In the late Middle Ages and early modern times, the city's trade increased especially in Lübeck, Hamburg, Bremen, Amsterdam, and Norway, as the power of the Hanseatic cities was broken; it was considered one of Jutland's most important cities, many nobles had farms there, and prosperity increased if progress could also be hampered for a short time by plague and fire. Thus, after a great fire, the citizens got 1540 tax exemption for 4 years, and two years later they got the Crown's field, Lovby Mark, for an annual fee, so that the citizens could get to "their right Industry and Salvage" and the city "so much the better stay. built and improved again ". After another major fire under Frederik II, the citizens were again given tax exemption for 2 years, but also an order to cover the houses with bricks. The plague haunted the city, among other places, 1578-79. Incidentally, the city took a strong part in the great movements that ushered in recent times. The Reformation gained an early foothold, especially with the preacher Peder Borgsmed, who already performed here in 1530. Christian III received the tribute of the Jutland and Funen estates on 18 August 1534 outside Horsens. During the wars of the 17th century, the city suffered greatly; it was plundered by both friends and enemies. Thus the German colonel Wolf Heinrich Bauditz (Baudissin), who was in Danish service, housed badly here in 1627, and the same year it was occupied by the imperial troops who first left it at the conclusion of the peace in 1629. It had hardly regained its strength before in January 1644 it was occupied by the Swedes, who set it on fire for more than 30,000 rigsdaler and largely destroyed it [4], as 89 farms and houses were more or less in gravel and its ships ruined or abducted, "so that many in addition, they are plagued by poverty, and the city now has very little wealth and sustenance ". By royal letter of 1646, Horsens received tax exemption for 3 years. It was again occupied by the Swedes in 1657, and the following year the Allies, the Poles and the Brandenburgs came, leaving it in such a state that it lay down for too long.

Under the dictatorship
In 1672 it had only 1,584 inhabitants, as many goods fled from the city; in 1682 there were only 87 farms, 72 houses and 279 stalls (against 123, 158 and 302 in 1627) and a large number of deserted squares. In addition, accommodation and increased taxes, trade and shipping declined, and the city was in turmoil until well into the 18th century. In 1720 the magistrate says that of the 214 men who had citizenship, half were poor, and a large part begged for bread, and in 1753 it declared that "black Poverty reigns in most Houses with Armed Hand." In 1709 the town had 17 vessels of 152½ cargoes, 1711 only 13 vessels of 127 ½ cargoes. According to the statements of the magistrate in March, 1721, the city had by enemy hand lost 12 ships; In 1726 there were 18, 1732 and 1735 24 ships of 232 loads, in 1746 20 ships of 156 loads. Shipping went mostly to Flensburg, Copenhagen and the Baltic cities as well as Norway. A major obstacle to navigation was the poor port conditions, the improvement of which was only made significant in the late 18th century. The population is stated 1769 to 2,584 and 1787 to 2,221.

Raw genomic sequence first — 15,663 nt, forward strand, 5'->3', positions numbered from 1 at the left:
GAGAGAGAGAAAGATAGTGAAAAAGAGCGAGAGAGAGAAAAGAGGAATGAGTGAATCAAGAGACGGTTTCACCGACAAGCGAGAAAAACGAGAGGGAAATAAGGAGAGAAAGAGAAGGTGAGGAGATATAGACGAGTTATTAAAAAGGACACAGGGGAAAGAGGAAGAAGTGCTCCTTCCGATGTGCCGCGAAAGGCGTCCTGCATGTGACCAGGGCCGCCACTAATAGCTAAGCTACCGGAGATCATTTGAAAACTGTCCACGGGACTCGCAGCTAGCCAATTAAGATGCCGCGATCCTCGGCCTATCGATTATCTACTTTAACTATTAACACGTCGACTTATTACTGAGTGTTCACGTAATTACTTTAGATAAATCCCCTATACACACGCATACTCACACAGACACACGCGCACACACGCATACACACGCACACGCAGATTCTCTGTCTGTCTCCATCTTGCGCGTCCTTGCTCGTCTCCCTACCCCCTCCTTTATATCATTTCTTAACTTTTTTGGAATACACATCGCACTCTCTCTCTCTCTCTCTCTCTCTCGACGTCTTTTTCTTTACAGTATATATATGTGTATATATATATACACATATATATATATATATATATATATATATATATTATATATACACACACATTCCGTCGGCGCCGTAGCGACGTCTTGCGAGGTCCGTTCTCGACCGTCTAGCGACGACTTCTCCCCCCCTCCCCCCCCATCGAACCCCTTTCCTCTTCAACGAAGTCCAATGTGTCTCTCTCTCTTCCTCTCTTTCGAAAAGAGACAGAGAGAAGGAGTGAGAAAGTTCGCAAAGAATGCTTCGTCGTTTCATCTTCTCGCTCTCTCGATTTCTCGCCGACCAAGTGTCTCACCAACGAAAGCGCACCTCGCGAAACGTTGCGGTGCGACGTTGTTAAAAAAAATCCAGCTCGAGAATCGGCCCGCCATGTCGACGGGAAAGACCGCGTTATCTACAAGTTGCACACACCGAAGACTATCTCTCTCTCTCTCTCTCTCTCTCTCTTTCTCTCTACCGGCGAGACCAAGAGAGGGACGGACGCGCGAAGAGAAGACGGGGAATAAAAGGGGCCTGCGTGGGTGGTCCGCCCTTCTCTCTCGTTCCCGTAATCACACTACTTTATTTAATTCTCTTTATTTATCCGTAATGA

In 1808, the city had accommodation of Franco-Spanish troops.

As late as 1806 (when 31 ships of 457 loads) the mayor could say that the condition was the same as 1768. But when the seven-year war with England and the consequent crisis was over, and the port work had gained momentum, the progress and expansion came, especially after 1840

Horsens in 1778
Horsens, a market town in Nim Herred, Stjernholm County, Aarhus Diocese, 5 miles from Aarhus and 40 miles from Vejle. The town's oldest known privileges are from Christoffer of Bavaria in 1442. It has already existed in the 11th century.

The town has 14 streets, 2 squares, a large walled town hall, 5 gates, 2 bridges over the river, 497 farms and houses, including afg. State Council Lichtenberg's farm on 2 floors, foundation walled with vaulted cellars, considerable staircase, upholstered and plastered rooms. The pharmacy and the farm next door and count Trampe's farm as well as several other considerable farms on 2 floors.

The monastery church is large and internally considerable, has no church tower. The altarpiece is medieval sculptural work, very heavily gilded with four doors. The choir is large and considerable with a large latticework. The pulpit is exceedingly ziirlig of ebony and Brazilian wood, the sculptural work is a bas-relief paid for in 1670 by Dorthe Hansdatter, councilor Anders' widow. The organ work is large and fairly paid for in 1739 by merchant Peder Bjerring. St. Ibs or Jacobi Church has a tall tower with 5 bells and a spire covered with copper.


The Latin school was built in 1745, 54 subjects new foundation wall and 8 subjects half-timbering, in which is a library with 430 volumes. In addition, there is 1 principal, 2 listeners, 30-40 disciples. The hospital was built on Frederik II's command in 1560, is a large old, foundation-built building of 21 subjects, well maintained, there are 33 members who weekly enjoy 2 marks, has a superintendent and own priest, who is also parish priest of Torsted in Hatting Herred. The free Danish school was established in 1752 by a merchant Jens Jørgen Lindved.